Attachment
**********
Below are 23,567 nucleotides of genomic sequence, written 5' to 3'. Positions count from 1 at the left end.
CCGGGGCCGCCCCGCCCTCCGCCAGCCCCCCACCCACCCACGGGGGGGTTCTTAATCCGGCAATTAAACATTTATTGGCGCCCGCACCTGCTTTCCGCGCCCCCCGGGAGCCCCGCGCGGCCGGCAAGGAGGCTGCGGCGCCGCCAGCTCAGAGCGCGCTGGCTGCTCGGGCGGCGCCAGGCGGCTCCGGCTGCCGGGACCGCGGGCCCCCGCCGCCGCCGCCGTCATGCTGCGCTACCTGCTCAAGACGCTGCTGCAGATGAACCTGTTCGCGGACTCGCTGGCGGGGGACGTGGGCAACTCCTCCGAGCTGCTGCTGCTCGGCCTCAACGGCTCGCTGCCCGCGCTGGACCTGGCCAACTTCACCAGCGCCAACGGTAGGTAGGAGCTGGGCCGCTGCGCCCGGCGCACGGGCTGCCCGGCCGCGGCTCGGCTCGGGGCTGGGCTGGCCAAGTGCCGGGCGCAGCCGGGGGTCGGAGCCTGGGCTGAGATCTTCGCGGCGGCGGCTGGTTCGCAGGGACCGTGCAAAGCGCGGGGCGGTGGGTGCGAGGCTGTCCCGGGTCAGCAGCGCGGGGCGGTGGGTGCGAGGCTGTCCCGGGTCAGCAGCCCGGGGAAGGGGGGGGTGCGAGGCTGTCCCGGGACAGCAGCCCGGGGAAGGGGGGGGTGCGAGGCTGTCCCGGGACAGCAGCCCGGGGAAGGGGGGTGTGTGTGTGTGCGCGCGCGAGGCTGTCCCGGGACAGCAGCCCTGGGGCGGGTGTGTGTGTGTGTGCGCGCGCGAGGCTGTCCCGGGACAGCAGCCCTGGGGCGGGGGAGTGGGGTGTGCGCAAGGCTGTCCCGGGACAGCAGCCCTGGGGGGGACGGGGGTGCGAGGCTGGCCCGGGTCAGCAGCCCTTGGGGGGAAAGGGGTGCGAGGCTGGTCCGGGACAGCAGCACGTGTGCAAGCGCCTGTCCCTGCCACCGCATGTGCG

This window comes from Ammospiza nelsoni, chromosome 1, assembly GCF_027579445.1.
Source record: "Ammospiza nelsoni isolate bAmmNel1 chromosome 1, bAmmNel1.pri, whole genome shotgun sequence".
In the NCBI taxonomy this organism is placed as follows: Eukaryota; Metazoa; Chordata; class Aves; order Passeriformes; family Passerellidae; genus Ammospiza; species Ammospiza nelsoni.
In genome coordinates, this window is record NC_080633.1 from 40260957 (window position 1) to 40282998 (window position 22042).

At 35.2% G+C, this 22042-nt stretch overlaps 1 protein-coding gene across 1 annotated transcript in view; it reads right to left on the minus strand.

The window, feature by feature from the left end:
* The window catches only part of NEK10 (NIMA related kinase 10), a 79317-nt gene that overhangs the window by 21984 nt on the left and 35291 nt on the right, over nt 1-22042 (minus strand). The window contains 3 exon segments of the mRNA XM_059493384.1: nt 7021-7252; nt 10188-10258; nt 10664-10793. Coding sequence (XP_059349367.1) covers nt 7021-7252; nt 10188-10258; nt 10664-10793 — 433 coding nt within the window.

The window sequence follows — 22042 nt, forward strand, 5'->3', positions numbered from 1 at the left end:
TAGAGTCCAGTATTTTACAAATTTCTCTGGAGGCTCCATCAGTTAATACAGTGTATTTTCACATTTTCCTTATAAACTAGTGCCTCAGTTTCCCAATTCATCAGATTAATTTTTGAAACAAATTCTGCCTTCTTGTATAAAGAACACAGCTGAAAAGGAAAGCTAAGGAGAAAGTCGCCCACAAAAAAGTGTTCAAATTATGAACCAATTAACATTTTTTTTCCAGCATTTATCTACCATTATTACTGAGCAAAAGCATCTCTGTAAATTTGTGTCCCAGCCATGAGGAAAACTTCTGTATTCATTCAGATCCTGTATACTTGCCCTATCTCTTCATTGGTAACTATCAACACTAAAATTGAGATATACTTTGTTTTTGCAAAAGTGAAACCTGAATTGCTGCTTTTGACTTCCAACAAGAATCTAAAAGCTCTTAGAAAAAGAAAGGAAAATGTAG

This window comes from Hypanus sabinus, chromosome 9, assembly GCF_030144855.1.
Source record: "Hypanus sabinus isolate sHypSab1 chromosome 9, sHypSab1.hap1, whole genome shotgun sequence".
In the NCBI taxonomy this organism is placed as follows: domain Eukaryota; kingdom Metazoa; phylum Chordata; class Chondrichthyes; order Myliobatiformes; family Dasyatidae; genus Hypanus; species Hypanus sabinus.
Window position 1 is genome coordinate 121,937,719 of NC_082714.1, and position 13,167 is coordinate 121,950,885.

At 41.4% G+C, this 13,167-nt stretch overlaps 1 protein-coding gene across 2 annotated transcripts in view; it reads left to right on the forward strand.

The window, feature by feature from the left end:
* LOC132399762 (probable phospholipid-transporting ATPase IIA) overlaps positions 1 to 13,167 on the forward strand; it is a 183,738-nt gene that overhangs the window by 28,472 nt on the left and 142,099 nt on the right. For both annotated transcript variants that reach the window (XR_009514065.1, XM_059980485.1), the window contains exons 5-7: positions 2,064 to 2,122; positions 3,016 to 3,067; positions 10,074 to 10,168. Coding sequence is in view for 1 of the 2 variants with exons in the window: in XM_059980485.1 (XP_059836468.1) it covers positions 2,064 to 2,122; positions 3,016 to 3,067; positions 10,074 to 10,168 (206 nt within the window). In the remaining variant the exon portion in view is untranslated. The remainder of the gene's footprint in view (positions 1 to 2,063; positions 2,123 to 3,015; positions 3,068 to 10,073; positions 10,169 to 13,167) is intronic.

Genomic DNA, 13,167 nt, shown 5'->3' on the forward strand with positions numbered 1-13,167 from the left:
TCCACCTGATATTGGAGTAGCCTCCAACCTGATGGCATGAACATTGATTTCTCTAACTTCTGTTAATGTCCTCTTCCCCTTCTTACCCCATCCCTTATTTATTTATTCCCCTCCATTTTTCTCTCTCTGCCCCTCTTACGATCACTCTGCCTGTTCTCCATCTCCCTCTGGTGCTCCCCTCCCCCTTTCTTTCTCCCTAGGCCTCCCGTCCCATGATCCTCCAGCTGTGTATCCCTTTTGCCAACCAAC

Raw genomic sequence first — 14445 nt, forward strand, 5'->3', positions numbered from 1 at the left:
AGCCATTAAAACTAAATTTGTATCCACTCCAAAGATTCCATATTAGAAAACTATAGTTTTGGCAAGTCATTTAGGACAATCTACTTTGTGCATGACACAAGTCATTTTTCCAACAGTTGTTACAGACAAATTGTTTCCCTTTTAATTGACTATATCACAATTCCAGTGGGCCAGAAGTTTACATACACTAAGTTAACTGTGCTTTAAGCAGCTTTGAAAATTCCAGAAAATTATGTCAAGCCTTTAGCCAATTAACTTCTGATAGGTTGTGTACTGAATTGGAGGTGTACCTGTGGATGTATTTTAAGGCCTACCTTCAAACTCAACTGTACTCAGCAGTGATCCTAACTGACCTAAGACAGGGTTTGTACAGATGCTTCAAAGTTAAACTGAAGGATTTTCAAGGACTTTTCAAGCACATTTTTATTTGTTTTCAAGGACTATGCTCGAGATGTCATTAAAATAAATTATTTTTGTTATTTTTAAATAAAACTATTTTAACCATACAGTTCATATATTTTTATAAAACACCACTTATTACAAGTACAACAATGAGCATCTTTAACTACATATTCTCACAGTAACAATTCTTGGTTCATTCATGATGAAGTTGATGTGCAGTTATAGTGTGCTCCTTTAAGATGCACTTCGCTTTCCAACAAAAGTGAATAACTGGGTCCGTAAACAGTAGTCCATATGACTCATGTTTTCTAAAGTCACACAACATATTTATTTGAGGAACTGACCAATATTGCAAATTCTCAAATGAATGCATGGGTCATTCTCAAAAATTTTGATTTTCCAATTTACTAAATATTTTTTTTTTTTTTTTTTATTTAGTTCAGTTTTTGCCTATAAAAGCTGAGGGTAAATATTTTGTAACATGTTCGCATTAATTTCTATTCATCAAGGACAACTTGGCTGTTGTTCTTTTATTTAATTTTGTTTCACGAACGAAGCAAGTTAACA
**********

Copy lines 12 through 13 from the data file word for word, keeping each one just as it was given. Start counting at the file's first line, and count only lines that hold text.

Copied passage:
This window comes from Hypanus sabinus, chromosome 9, assembly GCF_030144855.1.
Source record: "Hypanus sabinus isolate sHypSab1 chromosome 9, sHypSab1.hap1, whole genome shotgun sequence".